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I have viewed "Forgiveness: A Time to Love and a Time to Hate" several times, and find it one of the most deeply affecting documentaries I have ever seen.

The film explores the spiritual, psychological, and social challenges of forgiveness: are there acts that, by their very nature, are unforgivable? Do we, the living, commit an injustice to the dead when we decide to forgive past evil so that we may move on with our lives? Can forgiveness be afforded too quickly if wrongdoers have not yet fully realized or repented their sins?

These are just a few of the questions that the film raises in a wide variety of circumstances and settings, some of which are widely known (such as the Rwandan genocide), and others of which have faded from the public eye (the murder of five Amish schoolchildren in Nickel Mines, Pennsylvania). "Forgiveness" also examines the "intimate woundings" of our everyday lives, the quiet transformations that strain, and sometimes break, the bonds of family and friends, woundings which require deep devotion and awareness that forgiveness may be extended.

What is perhaps most extraordinary about this work is that it avoids easy answers and pat formulations. It leaves us with no doubt that there are no absolutes when it comes to forgiveness. Forgiveness is an individual decision, sometimes taken in solitude and sometimes made in a larger religious, social, or political context. It is clearly a process, one that may take an entire lifetime. Whether you are contemplating events on the scale of 9/11 or you are seeking to come to terms with more personal injustices or hurts, this film will give you plenty to consider and, quite possibly, hope to continue your journey.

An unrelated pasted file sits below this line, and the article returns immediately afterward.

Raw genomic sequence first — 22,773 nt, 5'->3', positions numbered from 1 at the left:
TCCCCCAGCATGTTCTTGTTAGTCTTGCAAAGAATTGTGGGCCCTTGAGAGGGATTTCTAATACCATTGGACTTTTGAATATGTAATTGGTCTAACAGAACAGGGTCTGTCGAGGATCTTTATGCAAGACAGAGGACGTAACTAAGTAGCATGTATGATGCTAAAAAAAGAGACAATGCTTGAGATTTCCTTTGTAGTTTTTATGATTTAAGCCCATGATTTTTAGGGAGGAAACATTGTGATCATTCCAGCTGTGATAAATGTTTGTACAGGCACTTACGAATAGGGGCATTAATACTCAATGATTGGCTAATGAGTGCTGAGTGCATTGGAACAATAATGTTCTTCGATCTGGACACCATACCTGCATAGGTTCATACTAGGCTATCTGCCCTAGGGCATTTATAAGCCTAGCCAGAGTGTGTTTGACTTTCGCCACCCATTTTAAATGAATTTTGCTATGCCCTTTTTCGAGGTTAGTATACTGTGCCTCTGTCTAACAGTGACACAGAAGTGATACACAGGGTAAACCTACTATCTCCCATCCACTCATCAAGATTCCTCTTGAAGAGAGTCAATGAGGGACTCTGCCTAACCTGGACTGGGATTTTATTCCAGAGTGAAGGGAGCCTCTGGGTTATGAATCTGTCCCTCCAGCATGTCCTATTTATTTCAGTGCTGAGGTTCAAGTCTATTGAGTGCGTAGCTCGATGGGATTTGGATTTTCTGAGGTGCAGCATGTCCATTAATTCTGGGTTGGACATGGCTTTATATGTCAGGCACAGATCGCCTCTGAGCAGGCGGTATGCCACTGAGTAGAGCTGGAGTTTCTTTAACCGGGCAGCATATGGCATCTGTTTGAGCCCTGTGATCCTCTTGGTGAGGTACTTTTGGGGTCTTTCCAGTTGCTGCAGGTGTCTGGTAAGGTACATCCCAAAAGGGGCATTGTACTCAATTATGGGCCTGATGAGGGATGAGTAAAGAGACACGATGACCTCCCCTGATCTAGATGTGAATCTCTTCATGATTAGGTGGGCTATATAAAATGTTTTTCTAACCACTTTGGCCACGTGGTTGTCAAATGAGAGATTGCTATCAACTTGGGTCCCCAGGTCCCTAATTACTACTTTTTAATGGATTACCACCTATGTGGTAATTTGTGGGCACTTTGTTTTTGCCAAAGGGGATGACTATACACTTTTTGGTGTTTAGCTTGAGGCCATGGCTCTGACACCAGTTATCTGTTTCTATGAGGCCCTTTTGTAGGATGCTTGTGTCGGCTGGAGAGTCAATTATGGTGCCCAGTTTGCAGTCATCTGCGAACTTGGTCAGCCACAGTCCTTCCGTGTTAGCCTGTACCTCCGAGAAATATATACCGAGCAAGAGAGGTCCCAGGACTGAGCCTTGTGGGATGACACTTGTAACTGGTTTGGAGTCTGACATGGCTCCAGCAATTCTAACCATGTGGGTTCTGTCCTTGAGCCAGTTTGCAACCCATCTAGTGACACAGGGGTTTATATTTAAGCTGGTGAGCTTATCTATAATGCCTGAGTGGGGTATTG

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3 of 3 people found the following review helpful By Mark Grile on January 22, 2012
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When I first watched this, I thought, "How could anyone justify a representation of "incomplete" healing, even anger?". The film gives honest feedback about how several different people have dealt with terrible things in their lives and stimulates the viewer to take a close, hard look at the way they might improve on dealing with their own forgiveness issues.

Because the film allowed the ugliness of partially complete forgiveness journeys to be shown, it allows the viewer to "climb the ladder", understand where THEY may be on the ladder, rather than just stand back and say, "the mountain is too high - why bother?".

It does NOT justify a partial journey as the "right answer" - it just unblinkingly shows that those ugly ladder steps in the process are out there and may eventually have to be dealt with.

Sure, some may try to use elements of this video to avoid the forgiveness process, or even try to justify their anger & hatred. Yes, I agree with reviewer "Brian" that the "only way out is to forgive", but after watching this DVD three full times, I can honestly say that because it does NOT hammer the viewer with " Thou MUST forgive"...it genuinely leads the viewer towards that very understanding AND helps people remember that forgiveness is a process. Mistakes can & will be made. It is NOT just an emotionless YES/NO, forgive/don't forgive, hate/don't hate, angry/don't be angry equation.
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By rwl on August 24, 2013
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An excellent study on the subject of forgiveness. It really prompted a lot of self examination and led me to develop a class using a few selections from the series. I can't agree with all the conclusions of the contributors; however, it was fascinating to think about all that was presented, and compare the ideas against my own Christian beliefs.